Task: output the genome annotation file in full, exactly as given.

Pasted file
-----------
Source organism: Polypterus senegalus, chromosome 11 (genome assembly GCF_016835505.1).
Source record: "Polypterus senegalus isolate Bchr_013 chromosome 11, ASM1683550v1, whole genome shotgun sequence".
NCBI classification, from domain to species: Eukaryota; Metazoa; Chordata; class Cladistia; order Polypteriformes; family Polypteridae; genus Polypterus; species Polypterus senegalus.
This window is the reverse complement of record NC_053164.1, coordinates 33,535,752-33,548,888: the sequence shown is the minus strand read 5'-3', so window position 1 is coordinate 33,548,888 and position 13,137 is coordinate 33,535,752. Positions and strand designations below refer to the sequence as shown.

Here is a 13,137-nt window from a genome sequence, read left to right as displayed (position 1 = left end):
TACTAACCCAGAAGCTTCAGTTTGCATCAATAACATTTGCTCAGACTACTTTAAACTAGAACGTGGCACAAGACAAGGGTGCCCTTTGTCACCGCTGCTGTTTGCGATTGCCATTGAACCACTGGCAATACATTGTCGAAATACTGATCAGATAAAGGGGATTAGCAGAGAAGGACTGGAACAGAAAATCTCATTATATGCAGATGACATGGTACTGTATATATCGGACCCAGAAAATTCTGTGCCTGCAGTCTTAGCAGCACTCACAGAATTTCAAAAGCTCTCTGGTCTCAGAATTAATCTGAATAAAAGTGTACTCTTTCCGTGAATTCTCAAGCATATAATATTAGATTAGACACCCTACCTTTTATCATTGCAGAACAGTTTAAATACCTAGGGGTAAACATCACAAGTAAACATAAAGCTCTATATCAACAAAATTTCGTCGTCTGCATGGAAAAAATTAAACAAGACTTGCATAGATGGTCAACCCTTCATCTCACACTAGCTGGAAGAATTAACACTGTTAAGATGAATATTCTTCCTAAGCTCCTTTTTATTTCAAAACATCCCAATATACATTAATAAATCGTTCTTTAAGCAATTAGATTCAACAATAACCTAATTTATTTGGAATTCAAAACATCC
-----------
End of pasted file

Source organism: Polypterus senegalus, chromosome 11 (genome assembly GCF_016835505.1).
Source record: "Polypterus senegalus isolate Bchr_013 chromosome 11, ASM1683550v1, whole genome shotgun sequence".
NCBI classification, from domain to species: Eukaryota; Metazoa; Chordata; class Cladistia; order Polypteriformes; family Polypteridae; genus Polypterus; species Polypterus senegalus.
This window is the reverse complement of record NC_053164.1, coordinates 33,535,752-33,548,888: the sequence shown is the minus strand read 5'-3', so window position 1 is coordinate 33,548,888 and position 13,137 is coordinate 33,535,752. Positions and strand designations below refer to the sequence as shown.

Here is a 13,137-nt window from a genome sequence, read left to right as displayed (position 1 = left end):
TACTAACCCAGAAGCTTCAGTTTGCATCAATAACATTTGCTCAGACTACTTTAAACTAGAACGTGGCACAAGACAAGGGTGCCCTTTGTCACCGCTGCTGTTTGCGATTGCCATTGAACCACTGGCAATACATTGTCGAAATACTGATCAGATAAAGGGGATTAGCAGAGAAGGACTGGAACAGAAAATCTCATTATATGCAGATGACATGGTACTGTATATATCGGACCCAGAAAATTCTGTGCCTGCAGTCTTAGCAGCACTCACAGAATTTCAAAAGCTCTCTGGTCTCAGAATTAATCTGAATAAAAGTGTACTCTTTCCGTGAATTCTCAAGCATATAATATTAGATTAGACACCCTACCTTTTATCATTGCAGAACAGTTTAAATACCTAGGGGTAAACATCACAAGTAAACATAAAGCTCTATATCAACAAAATTTCGTCGTCTGCATGGAAAAAATTAAACAAGACTTGCATAGATGGTCAACCCTTCATCTCACACTAGCTGGAAGAATTAACACTGTTAAGATGAATATTCTTCCTAAGCTCCTTTTTATTTCAAAACATCCCAATATACATTAATAAATCGTTCTTTAAGCAATTAGATTCAACAATAACCTAATTTATTTGGAATTCAAAACATCC